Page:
S&P raises out­look to ‘pos­i­tive’

Financial Mirror (Cyprus) - - FRONT PAGE -

Stan­dard and Poor’s (S&Ps) has re­vised the Cypriot econ­omy’s out­look to ‘pos­i­tive’ from ‘sta­ble’, main­tain­ing the econ­omy’s “B+/B” rat­ing based on a faster than ex­pected re­duc­tion of the gen­eral gov­ern­ment debt, sup­ported by less ad­verse eco­nomic growth prospects than be­fore.

The gov­ern­ment wel­comed the S&P de­ci­sion with Deputy Gov­ern­ment Spokesman Vic­tor Papadopoulos say­ing on Satur­day that “it is im­por­tant for the out­look of the Cypriot econ­omy to be rated as pos­i­tive by the par­tic­u­larly strict rat­ing agen­cies that are also im­por­tant for the in­ter­na­tional mar­kets.”

He said that “it is the duty of all of us not only to safe­guard this pos­i­tive out­look but also to strengthen it, col­lec­tively and re­spon­si­bly.”

The rat­ing agency es­ti­mates that fol­low­ing the EUR 10 bln eco­nomic ad­just­ment pro­gramme con­cluded with the Troika of in­ter­na­tional lenders in March 2013, the Cypriot econ­omy will bot­tom out in 2015 and then slowly strengthen, based on a re­silient busi­ness ser­vices sec­tor, a solid tourism sec­tor, and grad­u­ally re­cov­er­ing pri­vate con­sump­tion.

How­ever, S&P warns that “in­vest­ment growth will re­main neg­a­tive, as the process of delever­ag­ing by do­mes­tic banks con­tin­ues.”

S&Ps es­ti­mates that the gen­eral gov­ern­ment po­si­tion was at close to bal­ance in 2014 (-0.3% of GDP), ex­clud­ing sta­tis­ti­cal ac­count­ing for the costs re­lated to the re­cap­i­tal­i­sa­tion of the co­op­er­a­tive bank­ing sec­tor, which all im­plies a sub­stan­tial bud­getary im­prove­ment.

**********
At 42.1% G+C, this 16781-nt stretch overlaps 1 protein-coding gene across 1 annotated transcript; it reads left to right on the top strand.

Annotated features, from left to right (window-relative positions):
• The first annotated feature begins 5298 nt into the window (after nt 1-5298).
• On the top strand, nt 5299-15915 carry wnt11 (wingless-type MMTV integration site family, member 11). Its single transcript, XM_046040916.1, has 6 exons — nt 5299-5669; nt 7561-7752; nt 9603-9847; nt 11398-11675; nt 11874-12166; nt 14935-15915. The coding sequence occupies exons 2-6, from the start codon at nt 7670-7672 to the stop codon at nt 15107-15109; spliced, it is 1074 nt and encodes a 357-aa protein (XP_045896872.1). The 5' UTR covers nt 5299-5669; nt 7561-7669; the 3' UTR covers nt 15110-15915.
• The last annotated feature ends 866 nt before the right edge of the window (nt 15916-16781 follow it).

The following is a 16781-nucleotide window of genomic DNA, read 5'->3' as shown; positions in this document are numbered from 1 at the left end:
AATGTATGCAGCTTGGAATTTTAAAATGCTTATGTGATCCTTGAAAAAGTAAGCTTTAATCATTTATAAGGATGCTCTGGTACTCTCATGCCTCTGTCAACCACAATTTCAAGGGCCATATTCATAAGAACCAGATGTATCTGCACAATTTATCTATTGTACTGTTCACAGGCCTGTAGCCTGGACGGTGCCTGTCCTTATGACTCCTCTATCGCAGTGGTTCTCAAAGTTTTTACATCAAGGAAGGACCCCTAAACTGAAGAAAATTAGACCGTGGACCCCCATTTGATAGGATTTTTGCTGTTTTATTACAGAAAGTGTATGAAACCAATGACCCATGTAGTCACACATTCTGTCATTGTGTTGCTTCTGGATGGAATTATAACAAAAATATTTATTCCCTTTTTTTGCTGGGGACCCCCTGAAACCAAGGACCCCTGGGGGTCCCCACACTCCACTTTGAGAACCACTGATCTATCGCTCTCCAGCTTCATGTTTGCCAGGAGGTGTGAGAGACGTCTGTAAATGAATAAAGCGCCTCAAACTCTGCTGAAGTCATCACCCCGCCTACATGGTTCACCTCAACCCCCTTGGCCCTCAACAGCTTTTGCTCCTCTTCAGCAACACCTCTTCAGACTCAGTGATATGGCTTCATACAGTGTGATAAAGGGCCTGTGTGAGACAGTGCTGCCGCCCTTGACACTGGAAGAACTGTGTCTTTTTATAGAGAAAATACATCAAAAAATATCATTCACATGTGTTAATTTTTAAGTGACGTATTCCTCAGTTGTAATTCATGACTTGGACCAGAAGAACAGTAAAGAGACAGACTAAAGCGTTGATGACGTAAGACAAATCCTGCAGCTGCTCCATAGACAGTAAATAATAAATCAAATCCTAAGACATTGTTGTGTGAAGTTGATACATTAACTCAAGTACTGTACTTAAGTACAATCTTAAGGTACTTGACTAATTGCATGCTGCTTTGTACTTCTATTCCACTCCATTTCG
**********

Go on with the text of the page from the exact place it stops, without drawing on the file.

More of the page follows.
“As a re­sult of the gov­ern­ment’s past and ex­pected bud­get deficit re­duc­tions and a grad­ual re­cov­ery in eco­nomic growth over 2015-2017, we ex­pect the gen­eral gov­ern­ment bal­ance will av­er­age about -0.7% of GDP over 2015-2017, com­pared with our pre­vi­ous pro­jec­tion of -2.4% of GDP,” the agency said.

Ac­knowl­edg­ing that its pro­jec­tions are sub­ject to un­cer­tainty, due to var­i­ous po­ten­tial shocks to Cyprus’ small, open, ser­vices-based econ­omy, the agency notes that the econ­omy will begin grow­ing again in 2015, for the first time since 2011.

S&P’s cites the de­pre­ci­a­tion of the Rus­sian rou­ble and the ex­pected con­trac­tion of the Rus­sian econ­omy, along­side the EU sanc­tions im­posed on sev­eral large Rus­sian com­mer­cial banks and com­pa­nies, as the fac­tors which may weigh on the prospects in key sec­tors, in­clud­ing tourism and busi­ness ser­vices.

“Still, de­spite an es­ti­mated 4% decline in nom­i­nal GDP growth last year, Cyprus’ bud­get deficit nar­rowed by nearly two per­cent­age points of GDP to about 3% of GDP, to be­low the out­comes we ex­pected for many eu­ro­zone economies that saw pos­i­tive growth,” the agency added.

S&P said that fi­nan­cial sta­bil­ity con­tin­ues to re­main a key risk as the banks’ as­set qual­ity de­te­ri­o­ra­tion con­tinue and non-per­form­ing loans (NPLs) amount to al­most 55% of to­tal as­sets in Novem­ber 2014.

“Although the new leg­is­la­tion re­gard­ing fore­clo­sures and in­sol­vency pro­ce­dures adopted this year could im­prove con­di­tions, the out­come is still un­cer­tain,” S&P said, adding that “we con­tinue to con­sider that the eco­nomic ad­just­ment pro­gram’s EUR 1 bln fi­nan­cial sec­tor sup­port buf­fer pro­vides the gov­ern­ment with lee­way to ad­dress fi­nan­cial sec­tor sta­bil­ity risk.”

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